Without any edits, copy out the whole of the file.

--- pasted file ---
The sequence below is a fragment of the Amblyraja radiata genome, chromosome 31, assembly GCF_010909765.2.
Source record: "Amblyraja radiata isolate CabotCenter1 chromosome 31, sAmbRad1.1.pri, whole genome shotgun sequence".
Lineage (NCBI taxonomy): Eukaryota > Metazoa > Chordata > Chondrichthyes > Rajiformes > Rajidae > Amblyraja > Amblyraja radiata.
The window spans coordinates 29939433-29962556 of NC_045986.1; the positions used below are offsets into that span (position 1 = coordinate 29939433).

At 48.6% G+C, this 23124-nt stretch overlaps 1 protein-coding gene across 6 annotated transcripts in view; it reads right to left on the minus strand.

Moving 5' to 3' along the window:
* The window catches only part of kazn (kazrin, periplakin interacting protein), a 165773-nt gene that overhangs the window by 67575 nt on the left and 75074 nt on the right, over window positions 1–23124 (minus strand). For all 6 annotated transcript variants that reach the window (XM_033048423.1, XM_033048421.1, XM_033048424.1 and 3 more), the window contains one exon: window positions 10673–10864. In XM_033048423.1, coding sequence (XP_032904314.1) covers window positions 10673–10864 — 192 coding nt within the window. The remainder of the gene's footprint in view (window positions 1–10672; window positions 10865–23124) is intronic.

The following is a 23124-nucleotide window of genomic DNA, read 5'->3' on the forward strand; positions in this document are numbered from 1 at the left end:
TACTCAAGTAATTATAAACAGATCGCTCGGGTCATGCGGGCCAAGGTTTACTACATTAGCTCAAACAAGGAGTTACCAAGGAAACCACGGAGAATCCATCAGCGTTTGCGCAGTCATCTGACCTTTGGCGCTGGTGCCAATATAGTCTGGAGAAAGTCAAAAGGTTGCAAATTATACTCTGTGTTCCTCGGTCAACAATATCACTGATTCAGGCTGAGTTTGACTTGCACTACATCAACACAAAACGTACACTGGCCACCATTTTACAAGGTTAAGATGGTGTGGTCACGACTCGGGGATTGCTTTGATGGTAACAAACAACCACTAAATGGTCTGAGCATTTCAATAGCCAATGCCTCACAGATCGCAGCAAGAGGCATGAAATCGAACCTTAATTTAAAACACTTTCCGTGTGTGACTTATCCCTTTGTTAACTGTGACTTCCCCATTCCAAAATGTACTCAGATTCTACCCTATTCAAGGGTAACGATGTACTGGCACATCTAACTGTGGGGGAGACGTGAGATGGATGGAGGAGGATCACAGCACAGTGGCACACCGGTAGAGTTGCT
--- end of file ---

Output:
The sequence below is a fragment of the Amblyraja radiata genome, chromosome 31, assembly GCF_010909765.2.
Source record: "Amblyraja radiata isolate CabotCenter1 chromosome 31, sAmbRad1.1.pri, whole genome shotgun sequence".
Lineage (NCBI taxonomy): Eukaryota > Metazoa > Chordata > Chondrichthyes > Rajiformes > Rajidae > Amblyraja > Amblyraja radiata.
The window spans coordinates 29939433-29962556 of NC_045986.1; the positions used below are offsets into that span (position 1 = coordinate 29939433).

At 48.6% G+C, this 23124-nt stretch overlaps 1 protein-coding gene across 6 annotated transcripts in view; it reads right to left on the minus strand.

Moving 5' to 3' along the window:
* The window catches only part of kazn (kazrin, periplakin interacting protein), a 165773-nt gene that overhangs the window by 67575 nt on the left and 75074 nt on the right, over window positions 1–23124 (minus strand). For all 6 annotated transcript variants that reach the window (XM_033048423.1, XM_033048421.1, XM_033048424.1 and 3 more), the window contains one exon: window positions 10673–10864. In XM_033048423.1, coding sequence (XP_032904314.1) covers window positions 10673–10864 — 192 coding nt within the window. The remainder of the gene's footprint in view (window positions 1–10672; window positions 10865–23124) is intronic.

The following is a 23124-nucleotide window of genomic DNA, read 5'->3' on the forward strand; positions in this document are numbered from 1 at the left end:
TACTCAAGTAATTATAAACAGATCGCTCGGGTCATGCGGGCCAAGGTTTACTACATTAGCTCAAACAAGGAGTTACCAAGGAAACCACGGAGAATCCATCAGCGTTTGCGCAGTCATCTGACCTTTGGCGCTGGTGCCAATATAGTCTGGAGAAAGTCAAAAGGTTGCAAATTATACTCTGTGTTCCTCGGTCAACAATATCACTGATTCAGGCTGAGTTTGACTTGCACTACATCAACACAAAACGTACACTGGCCACCATTTTACAAGGTTAAGATGGTGTGGTCACGACTCGGGGATTGCTTTGATGGTAACAAACAACCACTAAATGGTCTGAGCATTTCAATAGCCAATGCCTCACAGATCGCAGCAAGAGGCATGAAATCGAACCTTAATTTAAAACACTTTCCGTGTGTGACTTATCCCTTTGTTAACTGTGACTTCCCCATTCCAAAATGTACTCAGATTCTACCCTATTCAAGGGTAACGATGTACTGGCACATCTAACTGTGGGGGAGACGTGAGATGGATGGAGGAGGATCACAGCACAGTGGCACACCGGTAGAGTTGCT